TORONTO (Reuters) - Canada’s ruling Liberal government said on Monday that it is appealing a decision from a British Columbia judge who determined that current prison practices on solitary confinement violate the constitution.
British Columbia Supreme Court Judge Peter Leask last month found the use of solitary confinement for indefinite periods in federal prisons violates the Charter of Rights and Freedoms and disproportionately harms Indigenous women and people with mental illness. He gave authorities a year to make changes, including introducing an appeals process for prisoners put in extended solitary confinement.
The case is about a type of solitary confinement known as “administrative segregation,” which allows inmates to be confined indefinitely for non-disciplinary reasons, including protecting them from fellow prisoners.
The vast majority of Canadian prisoners in solitary confinement are under administrative segregation, according to data from Correctional Services Canada that was presented in the court case. Canadian law limits disciplinary solitary confinement to 30 days.
The Canadian Civil Liberties Association is appealing a separate ruling from December 2017, in which an Ontario judge found solitary confinement lacked oversight but which plaintiffs said did not go far enough.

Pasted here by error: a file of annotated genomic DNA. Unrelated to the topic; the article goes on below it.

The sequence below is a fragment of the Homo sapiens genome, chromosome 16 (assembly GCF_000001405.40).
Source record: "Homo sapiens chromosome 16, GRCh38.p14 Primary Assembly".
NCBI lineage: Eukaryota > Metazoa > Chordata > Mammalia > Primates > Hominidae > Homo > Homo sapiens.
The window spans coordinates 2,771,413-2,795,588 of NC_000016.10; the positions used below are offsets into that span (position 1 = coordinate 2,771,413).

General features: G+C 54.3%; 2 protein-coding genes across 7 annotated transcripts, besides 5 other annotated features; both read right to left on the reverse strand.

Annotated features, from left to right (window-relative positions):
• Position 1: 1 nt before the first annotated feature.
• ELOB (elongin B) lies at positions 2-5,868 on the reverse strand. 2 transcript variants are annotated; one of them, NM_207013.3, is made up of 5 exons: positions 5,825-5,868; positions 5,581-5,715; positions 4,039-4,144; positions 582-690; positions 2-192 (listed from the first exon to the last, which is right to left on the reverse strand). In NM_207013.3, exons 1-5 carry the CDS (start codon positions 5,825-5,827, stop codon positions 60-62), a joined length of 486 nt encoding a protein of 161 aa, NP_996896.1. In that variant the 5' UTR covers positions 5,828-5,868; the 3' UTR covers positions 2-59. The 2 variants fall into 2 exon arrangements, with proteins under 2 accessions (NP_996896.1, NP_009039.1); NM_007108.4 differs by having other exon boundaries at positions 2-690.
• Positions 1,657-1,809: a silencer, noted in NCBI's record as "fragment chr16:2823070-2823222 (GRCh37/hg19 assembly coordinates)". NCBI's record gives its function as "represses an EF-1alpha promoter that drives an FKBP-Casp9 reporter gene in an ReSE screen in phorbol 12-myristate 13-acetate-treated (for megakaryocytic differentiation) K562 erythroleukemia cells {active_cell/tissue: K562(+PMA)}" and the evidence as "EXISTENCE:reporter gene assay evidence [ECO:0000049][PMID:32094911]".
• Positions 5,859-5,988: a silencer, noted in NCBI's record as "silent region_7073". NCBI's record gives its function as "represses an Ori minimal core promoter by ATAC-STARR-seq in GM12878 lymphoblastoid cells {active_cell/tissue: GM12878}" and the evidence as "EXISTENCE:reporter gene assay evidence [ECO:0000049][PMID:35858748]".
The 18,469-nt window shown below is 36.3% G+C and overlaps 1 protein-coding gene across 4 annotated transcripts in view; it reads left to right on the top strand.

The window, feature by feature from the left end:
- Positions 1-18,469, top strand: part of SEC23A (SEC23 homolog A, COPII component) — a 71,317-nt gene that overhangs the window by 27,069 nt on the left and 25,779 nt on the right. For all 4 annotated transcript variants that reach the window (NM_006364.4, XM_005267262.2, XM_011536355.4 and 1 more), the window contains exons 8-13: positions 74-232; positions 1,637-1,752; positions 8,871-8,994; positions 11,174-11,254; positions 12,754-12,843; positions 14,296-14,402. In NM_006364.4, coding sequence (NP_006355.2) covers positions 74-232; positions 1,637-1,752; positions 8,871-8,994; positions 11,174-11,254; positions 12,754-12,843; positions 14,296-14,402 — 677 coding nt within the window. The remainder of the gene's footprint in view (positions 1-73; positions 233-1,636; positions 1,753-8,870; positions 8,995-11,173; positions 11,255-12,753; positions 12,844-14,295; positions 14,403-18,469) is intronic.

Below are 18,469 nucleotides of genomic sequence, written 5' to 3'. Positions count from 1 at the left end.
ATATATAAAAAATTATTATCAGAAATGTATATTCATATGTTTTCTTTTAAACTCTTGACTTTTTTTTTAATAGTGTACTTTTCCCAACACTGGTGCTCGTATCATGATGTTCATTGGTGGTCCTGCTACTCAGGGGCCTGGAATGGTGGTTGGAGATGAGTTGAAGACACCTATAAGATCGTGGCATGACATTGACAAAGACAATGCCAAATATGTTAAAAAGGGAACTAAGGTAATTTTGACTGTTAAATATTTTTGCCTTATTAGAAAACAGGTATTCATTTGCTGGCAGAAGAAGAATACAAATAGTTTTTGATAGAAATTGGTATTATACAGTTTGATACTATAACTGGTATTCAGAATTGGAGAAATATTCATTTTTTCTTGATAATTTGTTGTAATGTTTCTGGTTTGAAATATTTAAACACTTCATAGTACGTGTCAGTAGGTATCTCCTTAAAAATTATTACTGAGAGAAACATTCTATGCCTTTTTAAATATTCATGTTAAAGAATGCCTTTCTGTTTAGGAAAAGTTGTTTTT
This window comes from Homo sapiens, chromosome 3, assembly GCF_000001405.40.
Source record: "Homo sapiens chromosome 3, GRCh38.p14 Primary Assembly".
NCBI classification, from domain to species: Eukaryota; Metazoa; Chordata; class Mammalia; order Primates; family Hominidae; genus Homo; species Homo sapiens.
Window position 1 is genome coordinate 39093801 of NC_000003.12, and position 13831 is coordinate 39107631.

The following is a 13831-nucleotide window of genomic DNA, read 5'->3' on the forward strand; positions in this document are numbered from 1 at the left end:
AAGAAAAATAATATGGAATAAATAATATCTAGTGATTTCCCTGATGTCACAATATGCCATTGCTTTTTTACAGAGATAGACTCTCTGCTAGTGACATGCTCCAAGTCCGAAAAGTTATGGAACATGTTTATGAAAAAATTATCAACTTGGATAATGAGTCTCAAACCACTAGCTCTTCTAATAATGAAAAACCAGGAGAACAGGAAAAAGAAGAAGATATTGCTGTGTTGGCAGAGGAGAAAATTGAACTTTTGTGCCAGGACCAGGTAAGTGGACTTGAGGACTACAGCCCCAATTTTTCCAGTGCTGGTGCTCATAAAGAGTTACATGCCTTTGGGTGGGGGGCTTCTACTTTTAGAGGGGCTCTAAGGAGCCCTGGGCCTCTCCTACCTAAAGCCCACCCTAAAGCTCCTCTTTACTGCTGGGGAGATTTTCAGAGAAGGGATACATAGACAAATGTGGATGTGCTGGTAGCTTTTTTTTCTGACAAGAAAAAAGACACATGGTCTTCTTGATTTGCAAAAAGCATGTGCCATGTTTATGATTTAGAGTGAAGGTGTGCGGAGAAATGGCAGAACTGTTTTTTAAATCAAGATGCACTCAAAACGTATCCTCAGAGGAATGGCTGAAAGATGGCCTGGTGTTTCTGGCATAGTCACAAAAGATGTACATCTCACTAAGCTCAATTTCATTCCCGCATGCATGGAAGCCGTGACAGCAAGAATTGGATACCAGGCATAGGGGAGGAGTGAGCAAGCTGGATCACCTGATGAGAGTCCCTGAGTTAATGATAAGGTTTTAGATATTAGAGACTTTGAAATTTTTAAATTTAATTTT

“We now have two lower court rulings on administrative segregation from two jurisdictions,” Public Safety Ministry spokesman Scott Bardsley said in a statement emailed to Reuters on Monday. “Given the CCLA has filed a notice of appeal in Ontario it was only prudent for us to file a similar notice in BC as we begin to seek juridical clarity on the issue.”
The British Columbia Civil Liberties Association, or BCCLA, which filed the second lawsuit, said it was surprised that the government was appealing because the Liberals had promised criminal justice reform and restrictions on the use of solitary confinement.
Both lawsuits were filed before the Liberals came to power in late 2015.
The Liberal government has introduced legislation that would set an eventual 15-day time limit on solitary confinement.
The United Nations Committee Against Torture considers over 15 days of solitary confinement to be torture, and has called for its prohibition.
The Canadian government is also “improving conditions of confinement” and investing C$57.8 million ($46 million) to provide more effective mental healthcare to prisoners, Bardsley said.
Reporting by Anna Mehler Paperny; Editing by Jim Finkle